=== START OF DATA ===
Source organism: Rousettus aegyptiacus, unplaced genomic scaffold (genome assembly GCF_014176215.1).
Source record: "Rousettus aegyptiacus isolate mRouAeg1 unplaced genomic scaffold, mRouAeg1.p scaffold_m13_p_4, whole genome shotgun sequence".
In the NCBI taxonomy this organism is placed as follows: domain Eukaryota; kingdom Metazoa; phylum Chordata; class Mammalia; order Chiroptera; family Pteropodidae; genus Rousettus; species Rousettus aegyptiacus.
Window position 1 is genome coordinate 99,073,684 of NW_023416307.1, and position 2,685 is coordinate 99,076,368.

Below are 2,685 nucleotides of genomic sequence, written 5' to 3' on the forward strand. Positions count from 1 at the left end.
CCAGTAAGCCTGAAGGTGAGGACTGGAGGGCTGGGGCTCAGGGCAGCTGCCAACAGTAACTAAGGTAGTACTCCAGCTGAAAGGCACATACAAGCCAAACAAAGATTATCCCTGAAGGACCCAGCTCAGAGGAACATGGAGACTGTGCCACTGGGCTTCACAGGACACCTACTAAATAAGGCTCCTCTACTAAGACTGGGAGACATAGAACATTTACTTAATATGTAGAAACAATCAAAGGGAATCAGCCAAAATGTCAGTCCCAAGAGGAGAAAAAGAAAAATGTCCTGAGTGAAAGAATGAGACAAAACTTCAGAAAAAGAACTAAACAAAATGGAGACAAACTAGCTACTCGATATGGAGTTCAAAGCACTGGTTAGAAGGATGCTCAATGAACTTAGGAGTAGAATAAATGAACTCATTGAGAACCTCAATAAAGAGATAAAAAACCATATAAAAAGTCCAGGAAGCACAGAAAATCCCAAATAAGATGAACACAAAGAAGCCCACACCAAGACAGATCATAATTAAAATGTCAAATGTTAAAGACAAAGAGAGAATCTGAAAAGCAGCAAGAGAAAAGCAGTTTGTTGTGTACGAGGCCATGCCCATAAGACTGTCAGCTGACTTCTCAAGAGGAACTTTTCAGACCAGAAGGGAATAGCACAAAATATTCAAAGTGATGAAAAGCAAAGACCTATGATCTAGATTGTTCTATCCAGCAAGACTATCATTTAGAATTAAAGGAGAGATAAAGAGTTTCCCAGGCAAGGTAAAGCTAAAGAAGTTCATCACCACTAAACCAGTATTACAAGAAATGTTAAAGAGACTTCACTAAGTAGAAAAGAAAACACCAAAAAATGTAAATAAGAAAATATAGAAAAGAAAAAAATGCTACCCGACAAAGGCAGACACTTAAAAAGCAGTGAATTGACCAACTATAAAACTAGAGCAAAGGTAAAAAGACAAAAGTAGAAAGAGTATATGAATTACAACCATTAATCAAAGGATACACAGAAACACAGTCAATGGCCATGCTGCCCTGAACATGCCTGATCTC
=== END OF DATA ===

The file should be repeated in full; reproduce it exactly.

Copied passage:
Source organism: Rousettus aegyptiacus, unplaced genomic scaffold (genome assembly GCF_014176215.1).
Source record: "Rousettus aegyptiacus isolate mRouAeg1 unplaced genomic scaffold, mRouAeg1.p scaffold_m13_p_4, whole genome shotgun sequence".
In the NCBI taxonomy this organism is placed as follows: domain Eukaryota; kingdom Metazoa; phylum Chordata; class Mammalia; order Chiroptera; family Pteropodidae; genus Rousettus; species Rousettus aegyptiacus.
Window position 1 is genome coordinate 99,073,684 of NW_023416307.1, and position 2,685 is coordinate 99,076,368.

Below are 2,685 nucleotides of genomic sequence, written 5' to 3' on the forward strand. Positions count from 1 at the left end.
CCAGTAAGCCTGAAGGTGAGGACTGGAGGGCTGGGGCTCAGGGCAGCTGCCAACAGTAACTAAGGTAGTACTCCAGCTGAAAGGCACATACAAGCCAAACAAAGATTATCCCTGAAGGACCCAGCTCAGAGGAACATGGAGACTGTGCCACTGGGCTTCACAGGACACCTACTAAATAAGGCTCCTCTACTAAGACTGGGAGACATAGAACATTTACTTAATATGTAGAAACAATCAAAGGGAATCAGCCAAAATGTCAGTCCCAAGAGGAGAAAAAGAAAAATGTCCTGAGTGAAAGAATGAGACAAAACTTCAGAAAAAGAACTAAACAAAATGGAGACAAACTAGCTACTCGATATGGAGTTCAAAGCACTGGTTAGAAGGATGCTCAATGAACTTAGGAGTAGAATAAATGAACTCATTGAGAACCTCAATAAAGAGATAAAAAACCATATAAAAAGTCCAGGAAGCACAGAAAATCCCAAATAAGATGAACACAAAGAAGCCCACACCAAGACAGATCATAATTAAAATGTCAAATGTTAAAGACAAAGAGAGAATCTGAAAAGCAGCAAGAGAAAAGCAGTTTGTTGTGTACGAGGCCATGCCCATAAGACTGTCAGCTGACTTCTCAAGAGGAACTTTTCAGACCAGAAGGGAATAGCACAAAATATTCAAAGTGATGAAAAGCAAAGACCTATGATCTAGATTGTTCTATCCAGCAAGACTATCATTTAGAATTAAAGGAGAGATAAAGAGTTTCCCAGGCAAGGTAAAGCTAAAGAAGTTCATCACCACTAAACCAGTATTACAAGAAATGTTAAAGAGACTTCACTAAGTAGAAAAGAAAACACCAAAAAATGTAAATAAGAAAATATAGAAAAGAAAAAAATGCTACCCGACAAAGGCAGACACTTAAAAAGCAGTGAATTGACCAACTATAAAACTAGAGCAAAGGTAAAAAGACAAAAGTAGAAAGAGTATATGAATTACAACCATTAATCAAAGGATACACAGAAACACAGTCAATGGCCATGCTGCCCTGAACATGCCTGATCTC